IBM developerWorks : Blogs : Software architecture, software engineering, and Renaissance Jazz
I am inside the ICU at Mayo clinic, just a few hours after my open heart surgery. Steve, my ICU registered nurse, is my eyes and fingers typing this blog. As you can tell by the very fact that I am blogging I am not dead yet.
Wishing you a speedy recovery.
Stefan Kaes, author of the forthcoming book, “Performance Rails”, scheduled to publish in early 2007, has this to say about Rails performance …
InfoQ – Tracking change and innovation in the enterprise software development community
… [areas where] applications [fall] short of achieving good performance.
- choosing a slow session container
- doing things on a per request basis, which could have been done once at startup
- repeating identical computations during request processing
- reading too often and too much from the database (especially in conjunction with associations)
- relying too much on inefficient helper methods
On top of that, there are still some problem areas within the Rails framework itself, where I’d like to see improved performance in the future. Some of these can be worked around at the application level, some can’t. My favorites on this list are:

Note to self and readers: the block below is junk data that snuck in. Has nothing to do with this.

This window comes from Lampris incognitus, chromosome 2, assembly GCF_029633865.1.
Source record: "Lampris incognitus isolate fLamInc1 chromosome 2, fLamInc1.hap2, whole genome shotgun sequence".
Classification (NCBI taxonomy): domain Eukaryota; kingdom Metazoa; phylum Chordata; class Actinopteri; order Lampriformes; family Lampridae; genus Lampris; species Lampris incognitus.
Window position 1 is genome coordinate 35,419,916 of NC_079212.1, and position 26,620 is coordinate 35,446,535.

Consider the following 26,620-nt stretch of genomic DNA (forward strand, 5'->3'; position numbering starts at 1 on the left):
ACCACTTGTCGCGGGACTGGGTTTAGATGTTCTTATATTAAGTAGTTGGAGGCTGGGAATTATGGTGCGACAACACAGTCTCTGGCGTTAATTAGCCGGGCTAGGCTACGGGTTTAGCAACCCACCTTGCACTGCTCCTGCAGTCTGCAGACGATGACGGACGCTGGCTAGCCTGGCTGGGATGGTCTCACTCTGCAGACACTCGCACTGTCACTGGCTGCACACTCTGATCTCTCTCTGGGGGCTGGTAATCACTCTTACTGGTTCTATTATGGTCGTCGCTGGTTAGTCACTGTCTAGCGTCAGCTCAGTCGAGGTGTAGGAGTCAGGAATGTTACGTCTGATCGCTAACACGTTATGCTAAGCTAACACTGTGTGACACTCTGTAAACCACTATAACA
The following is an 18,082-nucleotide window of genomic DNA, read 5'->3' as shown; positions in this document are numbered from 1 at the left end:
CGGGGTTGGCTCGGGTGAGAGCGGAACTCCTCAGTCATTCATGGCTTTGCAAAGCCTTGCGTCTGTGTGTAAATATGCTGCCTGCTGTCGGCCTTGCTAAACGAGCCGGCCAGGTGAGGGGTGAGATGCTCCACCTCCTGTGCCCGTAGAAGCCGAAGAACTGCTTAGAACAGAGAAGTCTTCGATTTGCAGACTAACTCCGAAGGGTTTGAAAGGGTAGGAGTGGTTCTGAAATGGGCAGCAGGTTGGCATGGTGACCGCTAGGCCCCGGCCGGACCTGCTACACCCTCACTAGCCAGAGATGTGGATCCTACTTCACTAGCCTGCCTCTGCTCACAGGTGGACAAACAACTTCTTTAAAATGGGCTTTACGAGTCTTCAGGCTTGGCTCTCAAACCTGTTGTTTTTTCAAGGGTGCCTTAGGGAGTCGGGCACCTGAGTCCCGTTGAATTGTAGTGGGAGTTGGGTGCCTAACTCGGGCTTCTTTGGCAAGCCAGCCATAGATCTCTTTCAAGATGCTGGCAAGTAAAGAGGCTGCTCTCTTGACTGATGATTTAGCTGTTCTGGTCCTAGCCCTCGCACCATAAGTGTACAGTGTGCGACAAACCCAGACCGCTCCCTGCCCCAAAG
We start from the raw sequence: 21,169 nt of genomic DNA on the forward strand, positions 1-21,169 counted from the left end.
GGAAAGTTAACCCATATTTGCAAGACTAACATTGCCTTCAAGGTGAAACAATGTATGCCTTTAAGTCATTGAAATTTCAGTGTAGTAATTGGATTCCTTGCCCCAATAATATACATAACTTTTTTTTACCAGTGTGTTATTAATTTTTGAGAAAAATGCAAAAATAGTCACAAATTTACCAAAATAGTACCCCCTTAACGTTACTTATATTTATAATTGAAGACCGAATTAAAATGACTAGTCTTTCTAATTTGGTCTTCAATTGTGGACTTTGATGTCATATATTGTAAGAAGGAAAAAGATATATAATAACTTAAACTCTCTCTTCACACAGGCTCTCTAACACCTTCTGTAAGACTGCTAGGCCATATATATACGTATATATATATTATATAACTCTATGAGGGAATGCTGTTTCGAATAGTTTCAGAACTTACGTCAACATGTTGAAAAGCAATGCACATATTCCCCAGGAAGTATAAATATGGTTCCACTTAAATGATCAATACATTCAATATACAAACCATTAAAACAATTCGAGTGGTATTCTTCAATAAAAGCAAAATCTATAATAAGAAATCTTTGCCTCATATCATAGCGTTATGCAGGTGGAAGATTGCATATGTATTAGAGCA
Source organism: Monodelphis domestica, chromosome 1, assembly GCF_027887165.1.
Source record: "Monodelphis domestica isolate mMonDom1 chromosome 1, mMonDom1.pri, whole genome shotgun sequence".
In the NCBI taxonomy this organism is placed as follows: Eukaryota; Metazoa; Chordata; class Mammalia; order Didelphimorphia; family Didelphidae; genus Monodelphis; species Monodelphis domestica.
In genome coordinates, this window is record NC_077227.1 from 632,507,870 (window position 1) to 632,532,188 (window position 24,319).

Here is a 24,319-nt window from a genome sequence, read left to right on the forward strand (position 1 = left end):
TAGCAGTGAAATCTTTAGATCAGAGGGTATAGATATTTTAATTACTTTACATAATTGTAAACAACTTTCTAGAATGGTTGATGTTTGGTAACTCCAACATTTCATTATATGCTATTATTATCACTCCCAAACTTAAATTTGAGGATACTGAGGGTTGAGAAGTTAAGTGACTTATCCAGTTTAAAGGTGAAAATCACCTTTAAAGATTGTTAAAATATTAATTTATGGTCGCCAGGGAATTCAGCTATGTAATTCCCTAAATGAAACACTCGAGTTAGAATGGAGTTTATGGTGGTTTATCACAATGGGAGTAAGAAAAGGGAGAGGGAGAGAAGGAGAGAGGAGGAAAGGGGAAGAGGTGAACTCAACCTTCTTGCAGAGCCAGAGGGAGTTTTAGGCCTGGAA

- Route recognition and route generation
- ActiveRecord object construction
- SQL query construction
Performance Tuning Best Practices for MySQL – Google Video
…where to best focus your attention when tuning the performance of your applications and database servers, and how to effectively find the “low hanging fruit” on the tree of bottlenecks. It’s not rocket science, but with a bit of acquired skill and experience, and of course good habits, you too can do this magic! [The talk is delivered by] Jay Pipes [who] is MySQL’s Community Relations Manager for North America.
Optimization: Your worst enemy
Optimization is what you do when the performance is insufficient. Sometimes the optimizations are easy, sometimes they are hard. Sometimes they fly in the face of your original design, and sometimes they require that you grossly violate your beautiful abstractions in your class system. But always, and I repeat, always, my experience has been that no programmer has ever been able to predict or analyze where performance bottlenecks are without data. No matter where you think the time is going, you will be surprised to discover that it is going somewhere else.